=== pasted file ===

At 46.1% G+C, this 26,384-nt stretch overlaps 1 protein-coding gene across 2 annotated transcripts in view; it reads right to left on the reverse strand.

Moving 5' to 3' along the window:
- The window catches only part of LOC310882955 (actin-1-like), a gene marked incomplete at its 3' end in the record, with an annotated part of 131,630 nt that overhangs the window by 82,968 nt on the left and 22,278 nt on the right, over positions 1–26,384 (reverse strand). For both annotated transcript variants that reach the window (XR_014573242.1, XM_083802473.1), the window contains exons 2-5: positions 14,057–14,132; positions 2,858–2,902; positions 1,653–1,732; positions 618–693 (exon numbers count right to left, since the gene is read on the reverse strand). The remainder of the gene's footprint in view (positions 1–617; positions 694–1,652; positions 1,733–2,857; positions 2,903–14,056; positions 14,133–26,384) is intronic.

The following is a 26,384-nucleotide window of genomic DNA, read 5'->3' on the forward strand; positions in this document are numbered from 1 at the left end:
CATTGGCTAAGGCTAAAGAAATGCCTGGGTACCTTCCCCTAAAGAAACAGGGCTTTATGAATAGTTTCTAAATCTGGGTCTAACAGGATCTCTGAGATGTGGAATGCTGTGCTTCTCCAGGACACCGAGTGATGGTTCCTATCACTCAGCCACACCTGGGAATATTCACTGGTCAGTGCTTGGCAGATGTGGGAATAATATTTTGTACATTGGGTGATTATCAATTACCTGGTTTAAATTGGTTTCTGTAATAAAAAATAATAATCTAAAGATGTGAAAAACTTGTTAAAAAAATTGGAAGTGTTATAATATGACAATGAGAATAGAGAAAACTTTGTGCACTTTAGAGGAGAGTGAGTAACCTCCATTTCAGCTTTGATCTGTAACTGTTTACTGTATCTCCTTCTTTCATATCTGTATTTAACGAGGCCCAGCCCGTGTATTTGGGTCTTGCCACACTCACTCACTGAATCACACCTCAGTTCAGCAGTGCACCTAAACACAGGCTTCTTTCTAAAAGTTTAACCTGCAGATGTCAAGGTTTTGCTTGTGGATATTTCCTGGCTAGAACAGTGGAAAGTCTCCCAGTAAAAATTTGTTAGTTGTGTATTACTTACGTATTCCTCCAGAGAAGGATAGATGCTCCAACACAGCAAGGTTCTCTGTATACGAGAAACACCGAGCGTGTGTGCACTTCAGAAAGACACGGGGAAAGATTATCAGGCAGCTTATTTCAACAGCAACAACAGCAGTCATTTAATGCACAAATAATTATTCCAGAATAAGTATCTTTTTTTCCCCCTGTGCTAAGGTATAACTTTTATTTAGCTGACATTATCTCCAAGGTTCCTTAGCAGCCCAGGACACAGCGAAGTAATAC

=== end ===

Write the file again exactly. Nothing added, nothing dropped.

At 46.1% G+C, this 26,384-nt stretch overlaps 1 protein-coding gene across 2 annotated transcripts in view; it reads right to left on the reverse strand.

Moving 5' to 3' along the window:
- The window catches only part of LOC310882955 (actin-1-like), a gene marked incomplete at its 3' end in the record, with an annotated part of 131,630 nt that overhangs the window by 82,968 nt on the left and 22,278 nt on the right, over positions 1–26,384 (reverse strand). For both annotated transcript variants that reach the window (XR_014573242.1, XM_083802473.1), the window contains exons 2-5: positions 14,057–14,132; positions 2,858–2,902; positions 1,653–1,732; positions 618–693 (exon numbers count right to left, since the gene is read on the reverse strand). The remainder of the gene's footprint in view (positions 1–617; positions 694–1,652; positions 1,733–2,857; positions 2,903–14,056; positions 14,133–26,384) is intronic.

The following is a 26,384-nucleotide window of genomic DNA, read 5'->3' on the forward strand; positions in this document are numbered from 1 at the left end:
CATTGGCTAAGGCTAAAGAAATGCCTGGGTACCTTCCCCTAAAGAAACAGGGCTTTATGAATAGTTTCTAAATCTGGGTCTAACAGGATCTCTGAGATGTGGAATGCTGTGCTTCTCCAGGACACCGAGTGATGGTTCCTATCACTCAGCCACACCTGGGAATATTCACTGGTCAGTGCTTGGCAGATGTGGGAATAATATTTTGTACATTGGGTGATTATCAATTACCTGGTTTAAATTGGTTTCTGTAATAAAAAATAATAATCTAAAGATGTGAAAAACTTGTTAAAAAAATTGGAAGTGTTATAATATGACAATGAGAATAGAGAAAACTTTGTGCACTTTAGAGGAGAGTGAGTAACCTCCATTTCAGCTTTGATCTGTAACTGTTTACTGTATCTCCTTCTTTCATATCTGTATTTAACGAGGCCCAGCCCGTGTATTTGGGTCTTGCCACACTCACTCACTGAATCACACCTCAGTTCAGCAGTGCACCTAAACACAGGCTTCTTTCTAAAAGTTTAACCTGCAGATGTCAAGGTTTTGCTTGTGGATATTTCCTGGCTAGAACAGTGGAAAGTCTCCCAGTAAAAATTTGTTAGTTGTGTATTACTTACGTATTCCTCCAGAGAAGGATAGATGCTCCAACACAGCAAGGTTCTCTGTATACGAGAAACACCGAGCGTGTGTGCACTTCAGAAAGACACGGGGAAAGATTATCAGGCAGCTTATTTCAACAGCAACAACAGCAGTCATTTAATGCACAAATAATTATTCCAGAATAAGTATCTTTTTTTCCCCCTGTGCTAAGGTATAACTTTTATTTAGCTGACATTATCTCCAAGGTTCCTTAGCAGCCCAGGACACAGCGAAGTAATAC